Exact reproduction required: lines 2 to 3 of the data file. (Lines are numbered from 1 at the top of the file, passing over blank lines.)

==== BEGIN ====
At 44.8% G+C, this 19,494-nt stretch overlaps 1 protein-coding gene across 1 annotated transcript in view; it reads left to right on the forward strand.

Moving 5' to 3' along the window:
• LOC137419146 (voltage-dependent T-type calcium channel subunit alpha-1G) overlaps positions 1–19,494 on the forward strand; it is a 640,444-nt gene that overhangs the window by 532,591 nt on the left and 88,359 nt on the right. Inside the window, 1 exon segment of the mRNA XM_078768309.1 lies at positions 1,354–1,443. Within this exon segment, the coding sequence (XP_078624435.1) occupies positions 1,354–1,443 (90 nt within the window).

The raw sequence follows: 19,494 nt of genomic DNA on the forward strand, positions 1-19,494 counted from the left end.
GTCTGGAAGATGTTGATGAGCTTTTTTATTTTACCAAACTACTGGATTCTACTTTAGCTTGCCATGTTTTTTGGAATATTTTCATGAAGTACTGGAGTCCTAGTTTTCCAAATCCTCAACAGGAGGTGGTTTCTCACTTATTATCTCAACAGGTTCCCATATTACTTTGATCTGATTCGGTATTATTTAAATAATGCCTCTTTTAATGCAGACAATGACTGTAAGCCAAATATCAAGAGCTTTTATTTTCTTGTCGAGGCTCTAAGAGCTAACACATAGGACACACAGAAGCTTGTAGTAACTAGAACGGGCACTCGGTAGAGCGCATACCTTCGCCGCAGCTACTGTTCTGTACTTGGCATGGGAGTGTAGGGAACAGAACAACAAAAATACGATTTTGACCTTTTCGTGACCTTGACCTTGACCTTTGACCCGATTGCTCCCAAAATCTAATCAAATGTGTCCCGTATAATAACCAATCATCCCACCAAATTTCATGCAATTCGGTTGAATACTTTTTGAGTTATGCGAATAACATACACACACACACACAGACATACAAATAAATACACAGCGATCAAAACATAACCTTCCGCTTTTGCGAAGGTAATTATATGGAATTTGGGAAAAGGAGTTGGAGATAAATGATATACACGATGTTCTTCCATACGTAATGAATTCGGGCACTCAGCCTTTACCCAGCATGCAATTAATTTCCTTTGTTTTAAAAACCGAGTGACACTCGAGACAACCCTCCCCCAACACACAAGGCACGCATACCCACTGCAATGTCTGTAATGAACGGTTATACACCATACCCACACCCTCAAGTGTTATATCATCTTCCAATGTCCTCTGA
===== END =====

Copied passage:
Moving 5' to 3' along the window:
• LOC137419146 (voltage-dependent T-type calcium channel subunit alpha-1G) overlaps positions 1–19,494 on the forward strand; it is a 640,444-nt gene that overhangs the window by 532,591 nt on the left and 88,359 nt on the right. Inside the window, 1 exon segment of the mRNA XM_078768309.1 lies at positions 1,354–1,443. Within this exon segment, the coding sequence (XP_078624435.1) occupies positions 1,354–1,443 (90 nt within the window).